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This post will show several handaxes from a late Acheulian or Acheulo-Yabroudian context from the Wadi Amud (Wādi el ʿAmud) in N-Israel and two mousterian artifacts from the same area.
The human use of caves has its origins as far back as million years ago, when early humans began to use them as seasonal camp sites. At about 500 k.a. the use of caves by these small groups of hunter-gatherers became a widespread phenomenon in Africa and Eurasia. In Israel alone (at an area of 8,800 km2) there are about 40 prehistoric caves, dated between 500and 50k.a. Because the number of caves on the landscape is much higher than the number of caves used by our ancestors, it is assumed that the preference of particular caves within a group’s geographic territory involved a system of decision-making based on selection criteria.
Wadi Amud drains an area of 124 km2 of the Upper Galilee. The channel drops some 1,400 m from an elevation of 1,200 m above msl at its origins at Mt. Meron, to 200 m below msl at its outlet, at the Sea of Galilee, over an aerial distance of 15 km. The climate at lower Wadi Amud is Mediterranean semi-arid, with 450 mm annual rainfall. The direction of the flow and the configuration of the channel are a phenomenon of the last ~2 myr, and were formed as a result of channel capture due to tectonic activity in the Rift Valley. The geographical structure of the middle and lower part of the stream consists of two geological formations (Timrat and Bar-Kokhba Fms.) of Eocene limestone. The Bar-Kokhba Fm. forms cliffs and canyon morphology, while the underlying Timrat Fm. appears as moderate slopes. The meteoric water draining eastward over the steep gradient incised a deep canyon through the hard limestone, exposing a large number of karstic voids. One hundred and twenty caves and rock shelters are known. Most are phreatic voids that developed along tectonic fissures. Ninety percent of the caves and rock shelters are within the massive limestone cliffs of Bar Kokhba Fm, while less than ten percent are within the well-bedded limestone slopes of Timrat Fm. The latter caves are also much smaller.
- Large-medium caves (but not rock shelters).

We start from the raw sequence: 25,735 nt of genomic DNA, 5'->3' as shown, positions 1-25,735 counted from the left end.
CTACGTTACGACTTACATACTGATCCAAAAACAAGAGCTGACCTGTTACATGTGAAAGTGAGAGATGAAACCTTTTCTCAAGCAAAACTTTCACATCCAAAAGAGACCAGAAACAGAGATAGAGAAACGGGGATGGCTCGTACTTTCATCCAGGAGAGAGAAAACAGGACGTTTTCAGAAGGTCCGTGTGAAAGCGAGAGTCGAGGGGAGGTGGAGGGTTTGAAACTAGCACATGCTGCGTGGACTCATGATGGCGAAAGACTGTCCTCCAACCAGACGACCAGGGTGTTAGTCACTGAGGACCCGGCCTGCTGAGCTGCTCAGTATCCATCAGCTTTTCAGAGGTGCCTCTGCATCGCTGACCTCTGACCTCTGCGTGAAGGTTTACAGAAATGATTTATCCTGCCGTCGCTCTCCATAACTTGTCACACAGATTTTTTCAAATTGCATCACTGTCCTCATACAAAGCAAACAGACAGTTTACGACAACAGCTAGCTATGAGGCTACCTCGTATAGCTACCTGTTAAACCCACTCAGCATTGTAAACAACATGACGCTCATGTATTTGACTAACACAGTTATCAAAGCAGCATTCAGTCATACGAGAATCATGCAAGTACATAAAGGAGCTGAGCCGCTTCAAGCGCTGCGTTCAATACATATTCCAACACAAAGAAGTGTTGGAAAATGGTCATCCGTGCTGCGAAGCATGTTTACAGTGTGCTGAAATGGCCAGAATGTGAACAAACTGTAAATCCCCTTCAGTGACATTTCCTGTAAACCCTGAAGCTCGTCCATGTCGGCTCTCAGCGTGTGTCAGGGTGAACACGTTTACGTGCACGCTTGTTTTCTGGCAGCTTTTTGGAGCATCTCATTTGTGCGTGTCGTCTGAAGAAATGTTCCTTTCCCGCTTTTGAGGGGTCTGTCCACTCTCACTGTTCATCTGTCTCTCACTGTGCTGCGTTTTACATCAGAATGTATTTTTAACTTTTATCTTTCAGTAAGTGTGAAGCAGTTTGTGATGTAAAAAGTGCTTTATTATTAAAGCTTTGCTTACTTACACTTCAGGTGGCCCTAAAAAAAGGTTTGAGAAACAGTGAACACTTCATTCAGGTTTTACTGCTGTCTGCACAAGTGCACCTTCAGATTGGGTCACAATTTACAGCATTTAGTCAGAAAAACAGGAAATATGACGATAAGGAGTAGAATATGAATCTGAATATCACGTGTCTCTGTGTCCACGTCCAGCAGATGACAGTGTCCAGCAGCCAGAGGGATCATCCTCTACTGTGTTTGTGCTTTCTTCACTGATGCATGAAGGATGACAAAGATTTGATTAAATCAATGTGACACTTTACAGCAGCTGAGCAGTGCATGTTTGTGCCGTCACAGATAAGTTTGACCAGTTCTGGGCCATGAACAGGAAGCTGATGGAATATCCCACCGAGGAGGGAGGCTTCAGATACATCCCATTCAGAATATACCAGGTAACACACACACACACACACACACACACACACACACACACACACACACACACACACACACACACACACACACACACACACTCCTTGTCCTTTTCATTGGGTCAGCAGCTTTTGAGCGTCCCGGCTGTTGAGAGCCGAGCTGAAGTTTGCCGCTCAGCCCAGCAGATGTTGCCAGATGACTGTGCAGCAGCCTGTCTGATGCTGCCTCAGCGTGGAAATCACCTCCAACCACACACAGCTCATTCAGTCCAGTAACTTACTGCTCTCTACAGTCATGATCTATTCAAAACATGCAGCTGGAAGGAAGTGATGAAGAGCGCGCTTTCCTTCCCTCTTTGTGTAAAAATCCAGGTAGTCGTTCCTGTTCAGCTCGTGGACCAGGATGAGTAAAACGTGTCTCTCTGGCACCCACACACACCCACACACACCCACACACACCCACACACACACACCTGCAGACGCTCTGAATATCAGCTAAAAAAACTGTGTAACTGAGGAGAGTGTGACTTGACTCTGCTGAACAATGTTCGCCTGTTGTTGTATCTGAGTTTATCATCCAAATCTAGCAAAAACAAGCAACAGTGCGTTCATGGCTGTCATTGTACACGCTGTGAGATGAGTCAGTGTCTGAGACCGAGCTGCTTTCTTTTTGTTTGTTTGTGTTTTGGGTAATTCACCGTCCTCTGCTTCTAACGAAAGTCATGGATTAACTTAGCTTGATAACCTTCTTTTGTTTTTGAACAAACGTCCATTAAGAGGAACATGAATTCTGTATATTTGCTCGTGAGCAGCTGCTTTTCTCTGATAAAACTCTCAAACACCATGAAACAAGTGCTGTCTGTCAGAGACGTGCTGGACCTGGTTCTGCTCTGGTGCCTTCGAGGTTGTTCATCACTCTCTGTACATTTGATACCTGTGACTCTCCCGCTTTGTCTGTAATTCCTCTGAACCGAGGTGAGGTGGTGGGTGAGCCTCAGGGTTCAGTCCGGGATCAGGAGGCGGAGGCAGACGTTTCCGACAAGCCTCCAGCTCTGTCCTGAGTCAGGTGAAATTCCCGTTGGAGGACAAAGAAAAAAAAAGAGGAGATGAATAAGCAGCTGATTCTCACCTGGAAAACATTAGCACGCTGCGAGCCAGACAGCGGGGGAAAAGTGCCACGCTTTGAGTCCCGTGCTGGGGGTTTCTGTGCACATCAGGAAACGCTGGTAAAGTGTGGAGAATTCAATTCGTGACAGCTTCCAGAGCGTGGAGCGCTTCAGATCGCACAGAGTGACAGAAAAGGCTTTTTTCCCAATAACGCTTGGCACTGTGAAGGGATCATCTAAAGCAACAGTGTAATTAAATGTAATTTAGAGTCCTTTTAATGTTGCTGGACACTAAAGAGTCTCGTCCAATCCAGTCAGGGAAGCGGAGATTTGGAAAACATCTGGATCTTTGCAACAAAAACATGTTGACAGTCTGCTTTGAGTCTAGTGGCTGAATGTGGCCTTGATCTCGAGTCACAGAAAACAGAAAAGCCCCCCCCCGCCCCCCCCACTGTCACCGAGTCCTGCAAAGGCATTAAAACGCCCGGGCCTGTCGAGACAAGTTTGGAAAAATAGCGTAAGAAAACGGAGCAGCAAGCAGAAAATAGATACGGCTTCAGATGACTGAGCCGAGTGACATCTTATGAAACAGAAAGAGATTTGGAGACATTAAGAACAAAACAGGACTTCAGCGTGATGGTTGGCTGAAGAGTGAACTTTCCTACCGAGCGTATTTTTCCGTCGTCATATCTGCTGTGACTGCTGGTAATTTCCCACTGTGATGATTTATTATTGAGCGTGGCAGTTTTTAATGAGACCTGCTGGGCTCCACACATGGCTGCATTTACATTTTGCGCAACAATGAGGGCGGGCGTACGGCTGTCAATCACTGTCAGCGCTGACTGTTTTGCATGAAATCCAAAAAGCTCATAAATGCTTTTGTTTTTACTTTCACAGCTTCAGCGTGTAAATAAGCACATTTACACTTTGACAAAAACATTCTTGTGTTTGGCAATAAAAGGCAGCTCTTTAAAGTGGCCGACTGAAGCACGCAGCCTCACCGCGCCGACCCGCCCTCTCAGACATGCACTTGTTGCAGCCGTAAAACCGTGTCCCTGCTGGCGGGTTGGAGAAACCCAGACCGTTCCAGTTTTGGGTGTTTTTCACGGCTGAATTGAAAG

- A cave with morphology of one main hall, which has a large entrance. That hall is well ventilated and well illuminated.
- A cave that is relatively easy to approach.
- The cave is located within a distance of daily walk from a large valley and large body of water.
All known prehistoric cave sites in Wadi Amud are within the distance of 5 km walk from the fertile Ginosar valley. It has been recognized that there are no Paleolithic cave sites in the mountainous Upper Galilee. It is possible that hominins looked for caves that were located at the openings of Wadis, since this localities are ecotones, where both hilly/mountainous and valley habitats can be approached on a daily basis. The same notion applies to all of the Paleolithic cave sites of the Carmel Mountain.
The use of large caves which are relatively easy to access, along with the typical archaeological finds in those caves, support the hypothesis that each cave was used by a band of several tens of hominins. The cave selection was with preference for proximity to divers habitats, from where a verity of food resources and raw materials were brought to the cave and there they were processed and consumed.
The caves of Wadi Amud were the subject of the first prehistoric excavations in what is now Israel, and their copious results encouraged further research. F. Turville-Petre excavated the caves of Emireh and Zuttiyeh in 1925-26. Later, S. Binford dug in the cave of Shovakh (Subbabiq), and the Tokyo University Expedition, directed by H. Suzuki and F. Takai, excavated in the Amud Cave. An additional cave (AmE-15) containing Paleolithic material was surveyed recently.
The Zuttiyeh Cave is situated 0.8 km from the Wadi Amud outlet, approximately 30 m above the Wadi bed (148 m below sea level). It is a large chamber 20 m long and 12 to 18 m wide. The entrance is 10 m high and 13 m wide and faces west. During the 1920ies, F. Turville-Petre removed 550 m3 of sediments mainly from inside the cave. The stratigraphy described in his report is as follows: